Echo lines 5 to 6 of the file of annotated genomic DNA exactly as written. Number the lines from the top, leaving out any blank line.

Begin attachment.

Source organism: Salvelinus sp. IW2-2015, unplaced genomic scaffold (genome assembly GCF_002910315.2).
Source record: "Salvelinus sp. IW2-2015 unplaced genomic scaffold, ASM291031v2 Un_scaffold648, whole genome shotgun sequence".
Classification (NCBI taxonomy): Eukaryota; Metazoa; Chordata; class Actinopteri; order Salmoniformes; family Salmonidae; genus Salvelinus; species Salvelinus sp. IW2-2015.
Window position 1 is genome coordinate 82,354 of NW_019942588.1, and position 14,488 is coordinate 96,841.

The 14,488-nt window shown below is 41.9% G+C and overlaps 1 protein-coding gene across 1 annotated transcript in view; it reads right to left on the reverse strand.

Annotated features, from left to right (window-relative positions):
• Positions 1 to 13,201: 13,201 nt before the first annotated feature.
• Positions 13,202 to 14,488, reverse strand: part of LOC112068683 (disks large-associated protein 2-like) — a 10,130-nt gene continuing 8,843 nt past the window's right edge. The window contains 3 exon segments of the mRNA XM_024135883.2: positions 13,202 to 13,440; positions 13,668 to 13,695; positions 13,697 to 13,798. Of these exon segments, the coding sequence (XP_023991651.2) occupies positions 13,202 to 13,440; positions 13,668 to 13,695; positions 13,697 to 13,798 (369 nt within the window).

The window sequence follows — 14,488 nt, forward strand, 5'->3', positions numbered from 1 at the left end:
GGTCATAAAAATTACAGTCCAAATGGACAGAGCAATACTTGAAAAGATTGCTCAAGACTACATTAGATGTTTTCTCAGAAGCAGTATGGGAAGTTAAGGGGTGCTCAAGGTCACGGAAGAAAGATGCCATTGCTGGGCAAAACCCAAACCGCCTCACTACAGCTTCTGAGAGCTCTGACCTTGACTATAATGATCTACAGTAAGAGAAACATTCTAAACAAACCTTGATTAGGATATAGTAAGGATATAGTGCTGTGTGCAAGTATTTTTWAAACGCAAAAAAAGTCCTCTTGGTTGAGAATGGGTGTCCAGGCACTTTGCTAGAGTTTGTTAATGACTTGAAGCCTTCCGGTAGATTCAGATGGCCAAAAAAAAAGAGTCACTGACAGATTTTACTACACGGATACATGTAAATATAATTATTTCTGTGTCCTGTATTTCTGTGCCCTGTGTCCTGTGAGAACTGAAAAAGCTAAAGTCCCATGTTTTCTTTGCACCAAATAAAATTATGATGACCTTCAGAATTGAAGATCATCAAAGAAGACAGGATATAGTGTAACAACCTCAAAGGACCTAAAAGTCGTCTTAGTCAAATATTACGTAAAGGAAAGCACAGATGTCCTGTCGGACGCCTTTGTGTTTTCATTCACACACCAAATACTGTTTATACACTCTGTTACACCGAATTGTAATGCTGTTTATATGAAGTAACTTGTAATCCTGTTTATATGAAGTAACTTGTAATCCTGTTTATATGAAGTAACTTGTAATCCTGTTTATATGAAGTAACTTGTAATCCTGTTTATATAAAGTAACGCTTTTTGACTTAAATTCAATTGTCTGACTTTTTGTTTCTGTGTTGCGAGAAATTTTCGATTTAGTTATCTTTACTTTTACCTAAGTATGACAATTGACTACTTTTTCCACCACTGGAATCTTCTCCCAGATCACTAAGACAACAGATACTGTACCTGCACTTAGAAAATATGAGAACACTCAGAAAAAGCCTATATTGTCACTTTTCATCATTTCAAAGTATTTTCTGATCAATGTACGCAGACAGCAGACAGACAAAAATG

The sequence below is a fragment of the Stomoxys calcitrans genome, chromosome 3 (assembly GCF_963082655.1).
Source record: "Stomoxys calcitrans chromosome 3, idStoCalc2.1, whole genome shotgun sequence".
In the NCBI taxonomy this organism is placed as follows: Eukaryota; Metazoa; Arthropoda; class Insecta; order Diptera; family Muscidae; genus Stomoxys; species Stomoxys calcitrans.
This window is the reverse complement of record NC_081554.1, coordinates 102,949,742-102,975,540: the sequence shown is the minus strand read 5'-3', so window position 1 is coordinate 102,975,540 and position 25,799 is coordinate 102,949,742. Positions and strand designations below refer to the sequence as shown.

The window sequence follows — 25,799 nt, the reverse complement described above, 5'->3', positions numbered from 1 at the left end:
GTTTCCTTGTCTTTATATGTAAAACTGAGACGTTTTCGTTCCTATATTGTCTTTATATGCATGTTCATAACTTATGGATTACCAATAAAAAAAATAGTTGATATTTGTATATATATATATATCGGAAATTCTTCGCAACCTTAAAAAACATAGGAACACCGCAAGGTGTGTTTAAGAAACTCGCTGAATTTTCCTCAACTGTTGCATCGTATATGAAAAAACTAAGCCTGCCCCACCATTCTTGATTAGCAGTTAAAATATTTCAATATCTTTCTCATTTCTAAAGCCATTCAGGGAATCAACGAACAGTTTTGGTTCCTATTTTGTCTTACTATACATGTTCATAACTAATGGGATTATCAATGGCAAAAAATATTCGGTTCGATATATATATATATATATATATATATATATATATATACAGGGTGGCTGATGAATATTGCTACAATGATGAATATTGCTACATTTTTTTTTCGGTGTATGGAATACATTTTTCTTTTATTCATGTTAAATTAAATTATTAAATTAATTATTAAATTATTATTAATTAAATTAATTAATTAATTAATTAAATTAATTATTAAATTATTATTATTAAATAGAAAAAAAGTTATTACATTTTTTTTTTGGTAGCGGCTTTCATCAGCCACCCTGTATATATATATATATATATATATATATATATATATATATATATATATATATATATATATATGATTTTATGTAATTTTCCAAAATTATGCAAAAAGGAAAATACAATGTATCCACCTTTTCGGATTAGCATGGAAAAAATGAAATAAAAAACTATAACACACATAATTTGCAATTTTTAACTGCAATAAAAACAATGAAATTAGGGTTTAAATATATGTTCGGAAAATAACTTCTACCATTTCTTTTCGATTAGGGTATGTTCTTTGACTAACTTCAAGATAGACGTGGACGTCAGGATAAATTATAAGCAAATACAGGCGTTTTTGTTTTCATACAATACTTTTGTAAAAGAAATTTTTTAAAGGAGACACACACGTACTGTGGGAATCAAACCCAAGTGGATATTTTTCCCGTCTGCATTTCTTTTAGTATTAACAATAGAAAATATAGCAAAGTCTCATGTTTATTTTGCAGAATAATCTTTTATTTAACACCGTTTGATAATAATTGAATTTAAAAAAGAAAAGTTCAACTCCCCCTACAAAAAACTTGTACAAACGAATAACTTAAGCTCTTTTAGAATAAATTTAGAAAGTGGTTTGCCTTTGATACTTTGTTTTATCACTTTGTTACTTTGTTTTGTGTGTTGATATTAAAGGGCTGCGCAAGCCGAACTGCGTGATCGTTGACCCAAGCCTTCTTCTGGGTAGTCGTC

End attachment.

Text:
The 14,488-nt window shown below is 41.9% G+C and overlaps 1 protein-coding gene across 1 annotated transcript in view; it reads right to left on the reverse strand.

Annotated features, from left to right (window-relative positions):